It has taken five years, but now the nation’s largest statewide electronic health exchange system is up and running in Maine.Healthinfonet recently rolled out to fifteen hospitals with more than 2,000 medical providers.The goal is to reduce medical errors and make better, more informed, treatment decisions that will save lives and money. “Gives us consent to put your name into Healthinfonet.”As the Maine network, dubbed Healthinfonet, expands services across the state, an estimated 50-million per year in healthcare costs is expected to be saved as doctors order fewer unnecessary and duplicative tests, procedures, and prescriptionsThose using the system say it should save time too. “If they’re not at a hospital affiliated with this one, we have to do it manually, make a phone call, send for records, photocopying or faxing and we may not get the info on time.”Doctor Mike Palumbo offers this scenario: “Someone could come in on an ambulance that collapsed on the street and was unable to give me their information and we could get their name from their i.d. And I could get on the system and obtain their medical info in the absence of them being able to give me their history and yes, I may be able to make a decision that could save their life.”In an effort to protect privacy, only certain data will be part of Healthinfonet, including prescriptions, lab results, x-rays, and medical problems.Substance abuse, mental health, and HIV test results are not put into the system. “Healthinfonet has gone through rigorous security setups to make sure this information is going to be safe and confidential.”To join, patients do nothing, but if you don’t wish to have your medical information shared, you can opt out. “You have the right as a Maine citizen to say no, I don’t want to take part in this.”While Healthinfonet is a nonprofit, it will cost nearly $6,000,000 each year to operate.Despite a budget shortfall, the state has included nearly $2,000,000 in the upcoming 2010-2011 budget, matching federal funds are expected to keep the program afloat as well.For more information on healthinfonet log onto www.hinfonet.org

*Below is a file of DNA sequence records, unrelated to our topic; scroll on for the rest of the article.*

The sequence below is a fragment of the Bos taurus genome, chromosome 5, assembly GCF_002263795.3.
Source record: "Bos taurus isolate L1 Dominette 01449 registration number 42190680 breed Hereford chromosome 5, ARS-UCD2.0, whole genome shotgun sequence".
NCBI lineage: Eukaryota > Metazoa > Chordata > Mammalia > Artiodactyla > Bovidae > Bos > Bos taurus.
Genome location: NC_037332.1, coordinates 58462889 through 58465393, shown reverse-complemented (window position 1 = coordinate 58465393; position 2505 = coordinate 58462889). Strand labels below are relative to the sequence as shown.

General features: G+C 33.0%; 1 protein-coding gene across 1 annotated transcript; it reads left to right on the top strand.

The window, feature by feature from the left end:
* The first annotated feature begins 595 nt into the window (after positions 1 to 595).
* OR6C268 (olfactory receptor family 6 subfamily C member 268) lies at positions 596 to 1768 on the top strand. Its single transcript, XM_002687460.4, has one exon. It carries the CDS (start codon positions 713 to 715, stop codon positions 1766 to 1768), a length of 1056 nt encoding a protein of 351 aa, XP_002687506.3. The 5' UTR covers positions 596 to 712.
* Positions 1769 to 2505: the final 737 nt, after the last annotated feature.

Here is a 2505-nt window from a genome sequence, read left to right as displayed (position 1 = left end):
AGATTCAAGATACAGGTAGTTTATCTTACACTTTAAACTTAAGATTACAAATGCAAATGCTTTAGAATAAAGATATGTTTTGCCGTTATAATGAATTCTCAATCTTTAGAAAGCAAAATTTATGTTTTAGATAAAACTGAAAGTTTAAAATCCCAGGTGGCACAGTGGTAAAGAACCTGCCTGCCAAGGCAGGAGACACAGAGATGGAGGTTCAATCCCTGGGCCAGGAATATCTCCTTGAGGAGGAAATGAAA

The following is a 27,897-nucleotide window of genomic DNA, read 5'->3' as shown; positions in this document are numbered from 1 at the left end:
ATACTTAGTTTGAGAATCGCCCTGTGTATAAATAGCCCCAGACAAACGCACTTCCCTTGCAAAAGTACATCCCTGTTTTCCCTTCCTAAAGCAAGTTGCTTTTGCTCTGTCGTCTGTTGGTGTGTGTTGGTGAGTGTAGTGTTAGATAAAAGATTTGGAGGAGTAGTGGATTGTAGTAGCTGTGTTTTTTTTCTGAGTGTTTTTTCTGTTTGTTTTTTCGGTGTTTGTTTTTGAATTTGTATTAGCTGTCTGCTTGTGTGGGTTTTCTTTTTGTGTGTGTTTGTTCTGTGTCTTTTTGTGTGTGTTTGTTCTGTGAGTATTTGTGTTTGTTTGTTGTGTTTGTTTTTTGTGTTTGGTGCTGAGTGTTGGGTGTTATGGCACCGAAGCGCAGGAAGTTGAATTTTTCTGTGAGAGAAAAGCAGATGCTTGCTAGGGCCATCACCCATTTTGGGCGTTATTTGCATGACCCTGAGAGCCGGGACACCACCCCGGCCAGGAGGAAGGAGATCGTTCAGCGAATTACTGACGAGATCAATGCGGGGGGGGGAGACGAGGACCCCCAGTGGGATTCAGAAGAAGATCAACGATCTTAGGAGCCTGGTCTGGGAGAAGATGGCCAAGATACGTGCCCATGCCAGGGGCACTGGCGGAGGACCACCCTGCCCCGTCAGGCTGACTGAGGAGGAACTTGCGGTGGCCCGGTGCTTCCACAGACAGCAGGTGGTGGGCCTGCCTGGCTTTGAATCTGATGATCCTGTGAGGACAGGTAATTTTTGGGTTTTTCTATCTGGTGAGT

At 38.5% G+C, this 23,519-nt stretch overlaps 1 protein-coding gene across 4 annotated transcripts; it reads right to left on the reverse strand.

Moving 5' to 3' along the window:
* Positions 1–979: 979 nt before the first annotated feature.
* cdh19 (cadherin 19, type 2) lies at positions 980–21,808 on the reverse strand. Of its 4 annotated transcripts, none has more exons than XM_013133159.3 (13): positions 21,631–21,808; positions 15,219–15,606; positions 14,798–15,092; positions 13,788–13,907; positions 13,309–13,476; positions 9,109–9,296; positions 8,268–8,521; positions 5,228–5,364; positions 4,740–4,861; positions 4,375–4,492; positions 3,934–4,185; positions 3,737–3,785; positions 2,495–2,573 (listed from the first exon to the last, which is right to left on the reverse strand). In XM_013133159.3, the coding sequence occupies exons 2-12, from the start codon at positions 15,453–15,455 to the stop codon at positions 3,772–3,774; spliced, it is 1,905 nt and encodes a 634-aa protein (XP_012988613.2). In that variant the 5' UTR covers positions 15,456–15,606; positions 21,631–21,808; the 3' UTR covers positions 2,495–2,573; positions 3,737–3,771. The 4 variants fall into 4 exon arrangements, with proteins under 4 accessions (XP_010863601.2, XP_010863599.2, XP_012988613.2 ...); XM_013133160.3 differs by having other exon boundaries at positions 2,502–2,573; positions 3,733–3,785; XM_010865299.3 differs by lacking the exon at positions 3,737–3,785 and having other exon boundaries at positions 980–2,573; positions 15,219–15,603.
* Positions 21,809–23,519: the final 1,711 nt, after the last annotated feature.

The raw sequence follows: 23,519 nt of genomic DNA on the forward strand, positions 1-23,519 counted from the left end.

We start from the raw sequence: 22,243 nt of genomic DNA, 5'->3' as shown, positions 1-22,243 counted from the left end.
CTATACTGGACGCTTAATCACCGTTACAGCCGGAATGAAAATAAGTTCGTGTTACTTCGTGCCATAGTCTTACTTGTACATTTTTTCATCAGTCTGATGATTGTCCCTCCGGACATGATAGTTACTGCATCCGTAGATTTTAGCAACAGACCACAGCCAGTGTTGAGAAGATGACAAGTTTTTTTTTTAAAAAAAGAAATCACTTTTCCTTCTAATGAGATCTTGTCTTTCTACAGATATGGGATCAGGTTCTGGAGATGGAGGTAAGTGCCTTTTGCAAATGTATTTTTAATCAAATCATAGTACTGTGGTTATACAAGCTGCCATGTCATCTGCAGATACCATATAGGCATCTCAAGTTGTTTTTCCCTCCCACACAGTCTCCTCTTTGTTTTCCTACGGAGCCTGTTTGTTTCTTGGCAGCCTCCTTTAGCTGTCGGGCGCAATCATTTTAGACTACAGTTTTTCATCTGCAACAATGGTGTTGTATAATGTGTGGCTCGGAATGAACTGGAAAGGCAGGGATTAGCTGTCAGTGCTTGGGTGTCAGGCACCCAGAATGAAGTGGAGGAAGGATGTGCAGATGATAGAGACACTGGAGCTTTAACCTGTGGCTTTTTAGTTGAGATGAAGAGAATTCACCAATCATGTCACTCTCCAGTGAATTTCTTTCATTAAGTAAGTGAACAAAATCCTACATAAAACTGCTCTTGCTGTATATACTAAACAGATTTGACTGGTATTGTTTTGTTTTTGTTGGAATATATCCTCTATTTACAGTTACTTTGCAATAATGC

Maine has recorded it’s first H1N1 Influenza related death.The Maine Center for Disease Control in the Department of Health and Human Services reported on Tuesday that a York County man in his 50’s died from underlying conditions that were complicated by the H1N1 flu.According to Dr. Dora Anne Mills, director of the CDC, the man died last week and had been hospitalized for nearly three weeks before his death.His name and the date of his death are not being released to protect the privacy of the family.Since first being recognized in April H1N1 has spread to 168 countries and has resulted in more than 6,000 hospitalizations and 436 deaths in the United States alone.